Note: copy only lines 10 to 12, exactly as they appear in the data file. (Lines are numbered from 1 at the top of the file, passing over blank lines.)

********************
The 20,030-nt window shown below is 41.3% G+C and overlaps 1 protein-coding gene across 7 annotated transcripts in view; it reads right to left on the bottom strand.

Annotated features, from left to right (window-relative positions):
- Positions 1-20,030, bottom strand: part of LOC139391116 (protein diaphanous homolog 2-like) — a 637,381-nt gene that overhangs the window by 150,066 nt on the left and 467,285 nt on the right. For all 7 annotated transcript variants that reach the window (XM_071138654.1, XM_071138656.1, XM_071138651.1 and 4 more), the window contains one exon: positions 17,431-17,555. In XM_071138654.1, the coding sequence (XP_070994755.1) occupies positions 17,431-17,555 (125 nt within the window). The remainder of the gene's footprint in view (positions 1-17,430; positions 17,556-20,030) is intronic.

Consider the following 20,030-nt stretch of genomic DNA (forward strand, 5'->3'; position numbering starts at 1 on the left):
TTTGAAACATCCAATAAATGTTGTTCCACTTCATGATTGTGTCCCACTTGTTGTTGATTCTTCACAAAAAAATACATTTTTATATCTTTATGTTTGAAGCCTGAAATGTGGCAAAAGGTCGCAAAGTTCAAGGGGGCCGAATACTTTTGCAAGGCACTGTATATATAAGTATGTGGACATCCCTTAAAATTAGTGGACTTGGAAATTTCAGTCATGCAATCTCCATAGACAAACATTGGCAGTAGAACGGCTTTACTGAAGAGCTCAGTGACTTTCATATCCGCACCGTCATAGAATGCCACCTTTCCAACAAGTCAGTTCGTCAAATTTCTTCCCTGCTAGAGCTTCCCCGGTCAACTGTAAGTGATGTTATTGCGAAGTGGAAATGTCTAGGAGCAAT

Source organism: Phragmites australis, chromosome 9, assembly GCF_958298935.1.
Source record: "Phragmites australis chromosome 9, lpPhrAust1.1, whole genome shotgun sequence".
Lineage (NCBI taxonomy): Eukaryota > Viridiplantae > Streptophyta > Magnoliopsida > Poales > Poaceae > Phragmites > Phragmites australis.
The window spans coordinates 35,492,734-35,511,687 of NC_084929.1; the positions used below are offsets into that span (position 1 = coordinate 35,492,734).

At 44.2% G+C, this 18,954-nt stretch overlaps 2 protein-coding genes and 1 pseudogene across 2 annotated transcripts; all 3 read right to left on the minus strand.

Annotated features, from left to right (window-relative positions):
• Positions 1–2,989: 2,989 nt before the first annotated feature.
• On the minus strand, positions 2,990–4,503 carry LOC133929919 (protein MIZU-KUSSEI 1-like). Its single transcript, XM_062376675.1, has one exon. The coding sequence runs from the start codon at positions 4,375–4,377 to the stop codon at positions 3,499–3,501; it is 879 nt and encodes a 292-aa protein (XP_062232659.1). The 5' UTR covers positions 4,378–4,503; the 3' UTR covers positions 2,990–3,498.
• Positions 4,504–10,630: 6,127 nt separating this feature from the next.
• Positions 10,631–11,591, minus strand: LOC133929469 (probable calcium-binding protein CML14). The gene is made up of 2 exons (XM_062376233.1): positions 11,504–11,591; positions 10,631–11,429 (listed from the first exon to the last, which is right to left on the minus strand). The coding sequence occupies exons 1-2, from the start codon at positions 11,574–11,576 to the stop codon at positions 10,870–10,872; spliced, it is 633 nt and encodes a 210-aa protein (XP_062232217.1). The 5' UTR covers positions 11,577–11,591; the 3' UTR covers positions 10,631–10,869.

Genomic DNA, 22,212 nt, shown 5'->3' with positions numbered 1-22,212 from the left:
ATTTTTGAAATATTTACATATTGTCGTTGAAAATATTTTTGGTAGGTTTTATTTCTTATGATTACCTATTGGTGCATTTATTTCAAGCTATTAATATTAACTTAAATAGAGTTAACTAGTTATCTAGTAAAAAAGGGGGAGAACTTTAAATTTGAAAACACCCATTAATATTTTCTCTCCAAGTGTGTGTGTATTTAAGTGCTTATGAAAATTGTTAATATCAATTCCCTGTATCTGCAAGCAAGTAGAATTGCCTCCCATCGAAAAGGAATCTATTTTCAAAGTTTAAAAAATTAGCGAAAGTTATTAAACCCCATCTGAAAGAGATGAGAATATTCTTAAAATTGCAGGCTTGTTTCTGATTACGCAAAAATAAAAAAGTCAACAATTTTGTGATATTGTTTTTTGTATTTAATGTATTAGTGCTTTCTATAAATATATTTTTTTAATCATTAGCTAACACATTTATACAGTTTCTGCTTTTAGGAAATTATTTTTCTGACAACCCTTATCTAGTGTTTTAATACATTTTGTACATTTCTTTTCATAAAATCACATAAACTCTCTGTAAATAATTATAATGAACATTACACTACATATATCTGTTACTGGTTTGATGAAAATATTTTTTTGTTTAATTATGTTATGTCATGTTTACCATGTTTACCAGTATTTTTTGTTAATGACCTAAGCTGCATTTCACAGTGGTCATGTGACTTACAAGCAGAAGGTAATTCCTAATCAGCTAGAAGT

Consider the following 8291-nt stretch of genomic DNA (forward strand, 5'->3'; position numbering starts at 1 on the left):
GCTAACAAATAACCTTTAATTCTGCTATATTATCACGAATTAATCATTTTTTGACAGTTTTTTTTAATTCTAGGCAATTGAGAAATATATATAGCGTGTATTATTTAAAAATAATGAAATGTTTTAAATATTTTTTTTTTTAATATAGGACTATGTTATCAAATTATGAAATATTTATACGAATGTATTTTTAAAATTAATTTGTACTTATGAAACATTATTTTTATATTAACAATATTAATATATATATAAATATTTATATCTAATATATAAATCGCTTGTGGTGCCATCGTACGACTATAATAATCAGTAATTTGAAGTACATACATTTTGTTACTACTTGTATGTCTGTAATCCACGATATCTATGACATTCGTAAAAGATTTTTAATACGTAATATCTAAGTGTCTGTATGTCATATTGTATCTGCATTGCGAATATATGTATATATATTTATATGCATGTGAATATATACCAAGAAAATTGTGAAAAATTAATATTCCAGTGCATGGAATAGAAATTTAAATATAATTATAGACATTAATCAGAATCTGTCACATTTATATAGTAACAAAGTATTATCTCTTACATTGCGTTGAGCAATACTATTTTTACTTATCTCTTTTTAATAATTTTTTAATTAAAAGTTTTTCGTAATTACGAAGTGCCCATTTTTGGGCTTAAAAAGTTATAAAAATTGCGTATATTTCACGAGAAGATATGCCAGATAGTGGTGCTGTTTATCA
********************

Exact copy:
At 44.2% G+C, this 18,954-nt stretch overlaps 2 protein-coding genes and 1 pseudogene across 2 annotated transcripts; all 3 read right to left on the minus strand.

Annotated features, from left to right (window-relative positions):
• Positions 1–2,989: 2,989 nt before the first annotated feature.